A laboratory course focused on measurement and analysis of fundamental atmospheric variables and scientific writing. The syllabus is available on the department website (archived versions at archive.org, archive.today). The instructor attempted to redesign the course to use Arduinos instead of the old and temperamental National Instruments Data Acquisition Devices. After realizing early on that the students lacked the necessary technical skill, I wrote the Arduino data acquisition software for the students to use for the semester project. I also re-wrote the manuals and introductory lectures for several of the labs. Although I was officially the course TA, the instructor allowed me to lead the class, including delivering lectures, redesigning and leading laboratory experiments, developing grading standards, and grading the students’ work. Lectures were designed not only to prepare the students to safely complete the lab experiments, but also to encourage them to engage critically with the nature of measurement. This involved guided “discussions” regarding the limitations of our measurements, how they might be improved, and what this might mean for how they interpret measurements in operational or forecasting meteorology. We also discussed basic uncertainty analysis.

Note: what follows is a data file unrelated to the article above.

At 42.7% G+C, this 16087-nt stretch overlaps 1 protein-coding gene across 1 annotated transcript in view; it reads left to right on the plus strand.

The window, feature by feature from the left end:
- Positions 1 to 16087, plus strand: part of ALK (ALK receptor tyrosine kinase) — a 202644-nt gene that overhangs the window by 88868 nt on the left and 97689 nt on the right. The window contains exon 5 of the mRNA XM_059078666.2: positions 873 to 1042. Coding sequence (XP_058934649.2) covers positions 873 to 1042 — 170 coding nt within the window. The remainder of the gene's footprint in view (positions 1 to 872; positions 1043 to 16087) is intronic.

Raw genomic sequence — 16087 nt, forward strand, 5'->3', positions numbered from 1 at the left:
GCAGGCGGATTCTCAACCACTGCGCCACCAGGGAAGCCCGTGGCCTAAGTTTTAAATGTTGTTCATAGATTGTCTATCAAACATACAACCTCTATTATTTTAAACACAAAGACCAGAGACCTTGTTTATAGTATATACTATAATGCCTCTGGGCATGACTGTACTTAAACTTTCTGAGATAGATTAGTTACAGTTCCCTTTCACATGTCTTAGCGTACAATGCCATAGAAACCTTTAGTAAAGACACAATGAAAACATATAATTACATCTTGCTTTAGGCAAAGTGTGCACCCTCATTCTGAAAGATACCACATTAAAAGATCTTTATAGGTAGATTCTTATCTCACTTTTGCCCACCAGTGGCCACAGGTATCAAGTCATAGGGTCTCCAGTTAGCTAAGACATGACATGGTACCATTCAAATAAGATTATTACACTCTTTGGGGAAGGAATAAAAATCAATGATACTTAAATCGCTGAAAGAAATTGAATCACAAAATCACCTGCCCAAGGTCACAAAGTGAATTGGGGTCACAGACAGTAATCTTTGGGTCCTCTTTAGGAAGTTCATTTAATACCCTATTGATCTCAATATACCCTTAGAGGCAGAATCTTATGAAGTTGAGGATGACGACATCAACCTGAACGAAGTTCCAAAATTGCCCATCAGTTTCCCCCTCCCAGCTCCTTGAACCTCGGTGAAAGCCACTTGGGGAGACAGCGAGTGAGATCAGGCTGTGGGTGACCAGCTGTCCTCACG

Students will be able to write a scientific report that clearly describes the motivation, method, results, analysis, and implications of an experiment or research project.
Students will be able to make and analyze measurements of common atmospheric variables related to temperature, water vapor, precipitation, and radiation.
Students will understand the limitations (e.g., error and uncertainty) inherent with all measurements.
This course is designed to teach students 1) the principles of making and analyzing scientific measurements and 2) the fundamentals of scientific writing. Students will conduct several laboratory experiments in which they will use instruments to make measurements and then analyze the observed data. These experiments will demonstrate scientific concepts covered in the physical meteorology course sequence (e.g., Meteo 431, 436, 437). In the class lectures, students will learn the format for scientific reports. Students will conduct a set of data acquisition labs to familiarize them with the use of solid-state sensors for measuring standard meteorological variables (temperature, relative humidity, and atmospheric pressure). They will use the experience gained and the computer code developed in these exercises to perform a field measurement. The students will prepare brief scientific reports for each of the data acquisition exercises and for the field measurement. The instructor will evaluate the initial drafts of each of the reports, and then the students will use this feedback to prepare the final versions.